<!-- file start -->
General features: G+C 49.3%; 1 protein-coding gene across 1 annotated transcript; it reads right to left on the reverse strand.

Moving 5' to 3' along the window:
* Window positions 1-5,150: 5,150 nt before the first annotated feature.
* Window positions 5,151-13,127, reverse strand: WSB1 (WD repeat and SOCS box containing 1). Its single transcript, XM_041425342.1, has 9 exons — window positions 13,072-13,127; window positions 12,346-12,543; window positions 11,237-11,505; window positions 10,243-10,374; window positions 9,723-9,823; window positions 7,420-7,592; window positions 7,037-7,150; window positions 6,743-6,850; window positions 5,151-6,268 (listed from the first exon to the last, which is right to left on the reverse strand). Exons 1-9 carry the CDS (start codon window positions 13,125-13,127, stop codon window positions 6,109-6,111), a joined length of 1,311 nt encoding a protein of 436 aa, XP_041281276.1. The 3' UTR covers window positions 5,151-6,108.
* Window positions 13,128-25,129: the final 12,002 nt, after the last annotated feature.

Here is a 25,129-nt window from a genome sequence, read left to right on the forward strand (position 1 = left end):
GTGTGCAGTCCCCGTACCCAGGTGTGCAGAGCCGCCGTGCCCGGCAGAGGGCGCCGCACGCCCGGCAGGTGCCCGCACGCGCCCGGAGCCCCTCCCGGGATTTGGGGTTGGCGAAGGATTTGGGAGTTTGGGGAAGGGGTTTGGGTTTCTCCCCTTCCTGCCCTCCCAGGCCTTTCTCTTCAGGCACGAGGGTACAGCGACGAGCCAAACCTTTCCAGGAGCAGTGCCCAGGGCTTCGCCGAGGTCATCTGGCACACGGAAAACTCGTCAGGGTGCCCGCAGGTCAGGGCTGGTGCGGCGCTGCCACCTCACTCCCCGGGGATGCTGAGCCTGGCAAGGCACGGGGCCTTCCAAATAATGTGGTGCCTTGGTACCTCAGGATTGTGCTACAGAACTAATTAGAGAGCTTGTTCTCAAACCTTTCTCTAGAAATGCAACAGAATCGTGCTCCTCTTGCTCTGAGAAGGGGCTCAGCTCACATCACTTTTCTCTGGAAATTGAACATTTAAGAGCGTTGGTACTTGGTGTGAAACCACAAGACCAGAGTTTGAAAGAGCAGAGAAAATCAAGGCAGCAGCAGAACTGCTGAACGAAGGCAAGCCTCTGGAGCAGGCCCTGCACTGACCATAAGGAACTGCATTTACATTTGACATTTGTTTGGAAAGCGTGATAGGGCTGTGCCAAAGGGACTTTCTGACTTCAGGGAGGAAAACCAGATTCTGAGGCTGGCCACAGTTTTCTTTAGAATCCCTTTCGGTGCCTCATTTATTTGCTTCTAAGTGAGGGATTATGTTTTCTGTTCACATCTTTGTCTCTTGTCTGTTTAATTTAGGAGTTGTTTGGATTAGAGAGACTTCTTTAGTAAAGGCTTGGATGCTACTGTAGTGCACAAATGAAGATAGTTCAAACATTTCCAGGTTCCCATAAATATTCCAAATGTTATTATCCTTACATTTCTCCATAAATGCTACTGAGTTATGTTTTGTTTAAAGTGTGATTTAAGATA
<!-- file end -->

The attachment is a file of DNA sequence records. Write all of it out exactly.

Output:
General features: G+C 49.3%; 1 protein-coding gene across 1 annotated transcript; it reads right to left on the reverse strand.

Moving 5' to 3' along the window:
* Window positions 1-5,150: 5,150 nt before the first annotated feature.
* Window positions 5,151-13,127, reverse strand: WSB1 (WD repeat and SOCS box containing 1). Its single transcript, XM_041425342.1, has 9 exons — window positions 13,072-13,127; window positions 12,346-12,543; window positions 11,237-11,505; window positions 10,243-10,374; window positions 9,723-9,823; window positions 7,420-7,592; window positions 7,037-7,150; window positions 6,743-6,850; window positions 5,151-6,268 (listed from the first exon to the last, which is right to left on the reverse strand). Exons 1-9 carry the CDS (start codon window positions 13,125-13,127, stop codon window positions 6,109-6,111), a joined length of 1,311 nt encoding a protein of 436 aa, XP_041281276.1. The 3' UTR covers window positions 5,151-6,108.
* Window positions 13,128-25,129: the final 12,002 nt, after the last annotated feature.

Here is a 25,129-nt window from a genome sequence, read left to right on the forward strand (position 1 = left end):
GTGTGCAGTCCCCGTACCCAGGTGTGCAGAGCCGCCGTGCCCGGCAGAGGGCGCCGCACGCCCGGCAGGTGCCCGCACGCGCCCGGAGCCCCTCCCGGGATTTGGGGTTGGCGAAGGATTTGGGAGTTTGGGGAAGGGGTTTGGGTTTCTCCCCTTCCTGCCCTCCCAGGCCTTTCTCTTCAGGCACGAGGGTACAGCGACGAGCCAAACCTTTCCAGGAGCAGTGCCCAGGGCTTCGCCGAGGTCATCTGGCACACGGAAAACTCGTCAGGGTGCCCGCAGGTCAGGGCTGGTGCGGCGCTGCCACCTCACTCCCCGGGGATGCTGAGCCTGGCAAGGCACGGGGCCTTCCAAATAATGTGGTGCCTTGGTACCTCAGGATTGTGCTACAGAACTAATTAGAGAGCTTGTTCTCAAACCTTTCTCTAGAAATGCAACAGAATCGTGCTCCTCTTGCTCTGAGAAGGGGCTCAGCTCACATCACTTTTCTCTGGAAATTGAACATTTAAGAGCGTTGGTACTTGGTGTGAAACCACAAGACCAGAGTTTGAAAGAGCAGAGAAAATCAAGGCAGCAGCAGAACTGCTGAACGAAGGCAAGCCTCTGGAGCAGGCCCTGCACTGACCATAAGGAACTGCATTTACATTTGACATTTGTTTGGAAAGCGTGATAGGGCTGTGCCAAAGGGACTTTCTGACTTCAGGGAGGAAAACCAGATTCTGAGGCTGGCCACAGTTTTCTTTAGAATCCCTTTCGGTGCCTCATTTATTTGCTTCTAAGTGAGGGATTATGTTTTCTGTTCACATCTTTGTCTCTTGTCTGTTTAATTTAGGAGTTGTTTGGATTAGAGAGACTTCTTTAGTAAAGGCTTGGATGCTACTGTAGTGCACAAATGAAGATAGTTCAAACATTTCCAGGTTCCCATAAATATTCCAAATGTTATTATCCTTACATTTCTCCATAAATGCTACTGAGTTATGTTTTGTTTAAAGTGTGATTTAAGATA